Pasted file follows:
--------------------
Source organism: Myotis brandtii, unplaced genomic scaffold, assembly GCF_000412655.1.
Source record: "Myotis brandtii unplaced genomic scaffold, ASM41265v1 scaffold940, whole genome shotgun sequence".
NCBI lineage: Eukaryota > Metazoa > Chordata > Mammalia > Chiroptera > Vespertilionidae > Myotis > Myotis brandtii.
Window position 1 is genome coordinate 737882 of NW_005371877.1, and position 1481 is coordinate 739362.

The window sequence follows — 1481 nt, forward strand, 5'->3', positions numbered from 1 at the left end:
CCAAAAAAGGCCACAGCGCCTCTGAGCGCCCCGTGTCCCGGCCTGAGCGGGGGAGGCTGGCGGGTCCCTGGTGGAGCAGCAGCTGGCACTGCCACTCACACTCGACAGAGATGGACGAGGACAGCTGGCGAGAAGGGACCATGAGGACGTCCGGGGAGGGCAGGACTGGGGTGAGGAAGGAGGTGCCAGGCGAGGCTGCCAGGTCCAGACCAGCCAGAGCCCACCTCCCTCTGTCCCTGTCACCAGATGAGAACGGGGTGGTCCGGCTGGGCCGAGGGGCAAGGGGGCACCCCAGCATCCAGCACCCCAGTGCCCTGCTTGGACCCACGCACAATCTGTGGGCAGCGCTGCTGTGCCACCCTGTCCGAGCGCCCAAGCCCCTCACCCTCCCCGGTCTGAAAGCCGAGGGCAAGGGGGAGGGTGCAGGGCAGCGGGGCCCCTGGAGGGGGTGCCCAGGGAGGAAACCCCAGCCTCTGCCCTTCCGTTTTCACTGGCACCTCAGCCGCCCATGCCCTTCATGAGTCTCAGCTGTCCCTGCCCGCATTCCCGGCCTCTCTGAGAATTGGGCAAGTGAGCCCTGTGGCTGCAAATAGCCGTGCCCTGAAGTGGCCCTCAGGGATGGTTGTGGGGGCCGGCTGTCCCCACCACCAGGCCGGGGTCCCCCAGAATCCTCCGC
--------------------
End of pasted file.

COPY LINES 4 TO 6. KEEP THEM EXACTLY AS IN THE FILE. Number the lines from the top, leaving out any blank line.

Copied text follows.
Window position 1 is genome coordinate 737882 of NW_005371877.1, and position 1481 is coordinate 739362.

The window sequence follows — 1481 nt, forward strand, 5'->3', positions numbered from 1 at the left end:
CCAAAAAAGGCCACAGCGCCTCTGAGCGCCCCGTGTCCCGGCCTGAGCGGGGGAGGCTGGCGGGTCCCTGGTGGAGCAGCAGCTGGCACTGCCACTCACACTCGACAGAGATGGACGAGGACAGCTGGCGAGAAGGGACCATGAGGACGTCCGGGGAGGGCAGGACTGGGGTGAGGAAGGAGGTGCCAGGCGAGGCTGCCAGGTCCAGACCAGCCAGAGCCCACCTCCCTCTGTCCCTGTCACCAGATGAGAACGGGGTGGTCCGGCTGGGCCGAGGGGCAAGGGGGCACCCCAGCATCCAGCACCCCAGTGCCCTGCTTGGACCCACGCACAATCTGTGGGCAGCGCTGCTGTGCCACCCTGTCCGAGCGCCCAAGCCCCTCACCCTCCCCGGTCTGAAAGCCGAGGGCAAGGGGGAGGGTGCAGGGCAGCGGGGCCCCTGGAGGGGGTGCCCAGGGAGGAAACCCCAGCCTCTGCCCTTCCGTTTTCACTGGCACCTCAGCCGCCCATGCCCTTCATGAGTCTCAGCTGTCCCTGCCCGCATTCCCGGCCTCTCTGAGAATTGGGCAAGTGAGCCCTGTGGCTGCAAATAGCCGTGCCCTGAAGTGGCCCTCAGGGATGGTTGTGGGGGCCGGCTGTCCCCACCACCAGGCCGGGGTCCCCCAGAATCCTCCGC